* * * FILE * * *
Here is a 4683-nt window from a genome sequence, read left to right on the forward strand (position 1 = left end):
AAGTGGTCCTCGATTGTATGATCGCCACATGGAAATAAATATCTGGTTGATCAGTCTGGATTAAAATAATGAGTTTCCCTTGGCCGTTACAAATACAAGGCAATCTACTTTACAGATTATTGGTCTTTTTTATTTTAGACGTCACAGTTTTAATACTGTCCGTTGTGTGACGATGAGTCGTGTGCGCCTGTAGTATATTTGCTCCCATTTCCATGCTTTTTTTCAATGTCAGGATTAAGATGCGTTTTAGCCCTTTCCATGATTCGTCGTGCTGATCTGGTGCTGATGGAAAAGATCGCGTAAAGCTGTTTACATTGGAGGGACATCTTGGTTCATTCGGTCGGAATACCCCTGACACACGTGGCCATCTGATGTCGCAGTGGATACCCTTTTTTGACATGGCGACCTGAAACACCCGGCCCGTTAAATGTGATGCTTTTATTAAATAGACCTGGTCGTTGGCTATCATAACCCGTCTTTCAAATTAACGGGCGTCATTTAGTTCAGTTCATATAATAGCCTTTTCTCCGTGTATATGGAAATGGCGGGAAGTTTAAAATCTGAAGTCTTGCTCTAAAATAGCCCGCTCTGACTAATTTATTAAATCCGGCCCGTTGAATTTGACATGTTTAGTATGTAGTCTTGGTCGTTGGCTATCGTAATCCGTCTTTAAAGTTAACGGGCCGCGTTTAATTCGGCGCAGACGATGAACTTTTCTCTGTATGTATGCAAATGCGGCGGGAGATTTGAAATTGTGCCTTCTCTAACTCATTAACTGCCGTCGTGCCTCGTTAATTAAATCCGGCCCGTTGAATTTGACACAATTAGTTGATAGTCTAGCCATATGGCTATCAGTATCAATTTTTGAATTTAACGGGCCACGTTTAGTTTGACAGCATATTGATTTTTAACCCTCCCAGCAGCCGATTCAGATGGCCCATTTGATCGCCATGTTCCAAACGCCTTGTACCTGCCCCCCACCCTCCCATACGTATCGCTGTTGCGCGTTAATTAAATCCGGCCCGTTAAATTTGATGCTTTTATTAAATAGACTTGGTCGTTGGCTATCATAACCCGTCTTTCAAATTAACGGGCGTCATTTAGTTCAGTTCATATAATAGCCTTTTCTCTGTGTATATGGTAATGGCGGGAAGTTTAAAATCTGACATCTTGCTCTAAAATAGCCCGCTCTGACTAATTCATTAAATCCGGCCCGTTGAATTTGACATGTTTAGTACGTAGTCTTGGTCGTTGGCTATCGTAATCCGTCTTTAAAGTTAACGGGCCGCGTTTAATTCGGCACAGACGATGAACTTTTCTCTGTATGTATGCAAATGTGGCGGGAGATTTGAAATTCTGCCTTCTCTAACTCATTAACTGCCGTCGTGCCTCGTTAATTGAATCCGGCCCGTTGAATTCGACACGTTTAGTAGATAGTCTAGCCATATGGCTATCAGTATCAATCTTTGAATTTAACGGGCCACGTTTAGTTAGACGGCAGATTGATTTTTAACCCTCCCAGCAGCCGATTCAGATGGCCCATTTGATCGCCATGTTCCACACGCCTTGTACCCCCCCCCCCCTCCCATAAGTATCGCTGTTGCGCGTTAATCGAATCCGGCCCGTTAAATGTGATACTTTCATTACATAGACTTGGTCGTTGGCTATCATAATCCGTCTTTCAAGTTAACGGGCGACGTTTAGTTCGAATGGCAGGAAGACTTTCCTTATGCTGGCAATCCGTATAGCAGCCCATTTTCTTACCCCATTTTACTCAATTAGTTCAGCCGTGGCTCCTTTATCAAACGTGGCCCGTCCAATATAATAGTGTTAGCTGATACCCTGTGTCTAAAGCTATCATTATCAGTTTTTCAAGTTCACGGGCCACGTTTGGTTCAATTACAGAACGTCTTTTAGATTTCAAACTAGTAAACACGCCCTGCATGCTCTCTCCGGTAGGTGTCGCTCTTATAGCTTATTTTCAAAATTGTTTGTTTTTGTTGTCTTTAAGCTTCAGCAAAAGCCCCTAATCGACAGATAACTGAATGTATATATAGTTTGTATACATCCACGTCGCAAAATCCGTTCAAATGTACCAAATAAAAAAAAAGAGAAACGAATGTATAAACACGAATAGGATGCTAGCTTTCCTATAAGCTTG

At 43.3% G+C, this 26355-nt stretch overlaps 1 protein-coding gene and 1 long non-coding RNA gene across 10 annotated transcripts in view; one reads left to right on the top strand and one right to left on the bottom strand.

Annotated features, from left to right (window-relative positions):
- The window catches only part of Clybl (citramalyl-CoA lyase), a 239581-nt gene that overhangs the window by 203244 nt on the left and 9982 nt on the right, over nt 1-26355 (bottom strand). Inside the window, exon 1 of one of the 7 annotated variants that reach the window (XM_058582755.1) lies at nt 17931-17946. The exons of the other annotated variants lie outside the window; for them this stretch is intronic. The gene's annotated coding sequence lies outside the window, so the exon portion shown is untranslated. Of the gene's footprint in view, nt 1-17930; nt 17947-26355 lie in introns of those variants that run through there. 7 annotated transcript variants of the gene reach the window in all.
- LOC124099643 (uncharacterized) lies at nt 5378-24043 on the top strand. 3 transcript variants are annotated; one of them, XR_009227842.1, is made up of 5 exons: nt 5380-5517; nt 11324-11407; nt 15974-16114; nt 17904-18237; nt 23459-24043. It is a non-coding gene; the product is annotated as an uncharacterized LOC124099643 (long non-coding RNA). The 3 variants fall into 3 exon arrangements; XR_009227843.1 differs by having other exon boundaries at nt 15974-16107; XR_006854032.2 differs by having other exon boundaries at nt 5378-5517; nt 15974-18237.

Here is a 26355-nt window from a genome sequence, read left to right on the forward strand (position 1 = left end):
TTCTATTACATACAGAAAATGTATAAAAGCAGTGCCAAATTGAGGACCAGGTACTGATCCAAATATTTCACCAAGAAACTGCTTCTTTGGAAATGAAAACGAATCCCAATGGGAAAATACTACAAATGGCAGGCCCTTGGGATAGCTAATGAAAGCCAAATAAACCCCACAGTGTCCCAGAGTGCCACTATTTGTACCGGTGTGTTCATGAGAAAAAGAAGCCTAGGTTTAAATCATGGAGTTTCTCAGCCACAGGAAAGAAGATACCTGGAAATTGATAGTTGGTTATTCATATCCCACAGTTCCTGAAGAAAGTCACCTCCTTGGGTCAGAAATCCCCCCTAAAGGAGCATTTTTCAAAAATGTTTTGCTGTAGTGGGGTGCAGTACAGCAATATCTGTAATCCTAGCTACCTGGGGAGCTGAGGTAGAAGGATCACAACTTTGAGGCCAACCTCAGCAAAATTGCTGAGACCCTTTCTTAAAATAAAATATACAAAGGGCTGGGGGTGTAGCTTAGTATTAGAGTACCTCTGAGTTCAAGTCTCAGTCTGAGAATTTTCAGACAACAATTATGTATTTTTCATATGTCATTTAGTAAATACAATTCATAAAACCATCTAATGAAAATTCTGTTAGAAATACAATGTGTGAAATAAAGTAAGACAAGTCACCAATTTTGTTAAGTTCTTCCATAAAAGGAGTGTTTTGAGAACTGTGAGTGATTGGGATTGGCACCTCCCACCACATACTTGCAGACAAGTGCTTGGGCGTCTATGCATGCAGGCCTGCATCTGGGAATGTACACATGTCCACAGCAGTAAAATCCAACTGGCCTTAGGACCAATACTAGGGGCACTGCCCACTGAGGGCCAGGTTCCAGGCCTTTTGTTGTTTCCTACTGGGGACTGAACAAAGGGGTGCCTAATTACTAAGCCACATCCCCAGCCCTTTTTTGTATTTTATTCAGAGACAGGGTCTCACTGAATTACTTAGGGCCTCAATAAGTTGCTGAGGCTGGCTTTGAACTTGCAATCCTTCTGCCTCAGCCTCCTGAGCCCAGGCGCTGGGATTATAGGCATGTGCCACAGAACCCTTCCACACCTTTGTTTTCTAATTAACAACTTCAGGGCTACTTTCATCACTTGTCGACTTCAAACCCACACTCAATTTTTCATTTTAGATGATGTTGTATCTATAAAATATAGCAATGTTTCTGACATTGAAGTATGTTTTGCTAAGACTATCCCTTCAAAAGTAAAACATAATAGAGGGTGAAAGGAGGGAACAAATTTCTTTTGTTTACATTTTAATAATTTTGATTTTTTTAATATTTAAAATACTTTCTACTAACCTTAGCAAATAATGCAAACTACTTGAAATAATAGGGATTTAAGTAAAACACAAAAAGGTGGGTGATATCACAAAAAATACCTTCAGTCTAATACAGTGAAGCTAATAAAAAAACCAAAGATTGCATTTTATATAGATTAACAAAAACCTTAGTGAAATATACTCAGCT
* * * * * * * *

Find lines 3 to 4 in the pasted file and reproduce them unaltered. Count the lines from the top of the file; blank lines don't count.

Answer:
At 43.3% G+C, this 26355-nt stretch overlaps 1 protein-coding gene and 1 long non-coding RNA gene across 10 annotated transcripts in view; one reads left to right on the top strand and one right to left on the bottom strand.

Annotated features, from left to right (window-relative positions):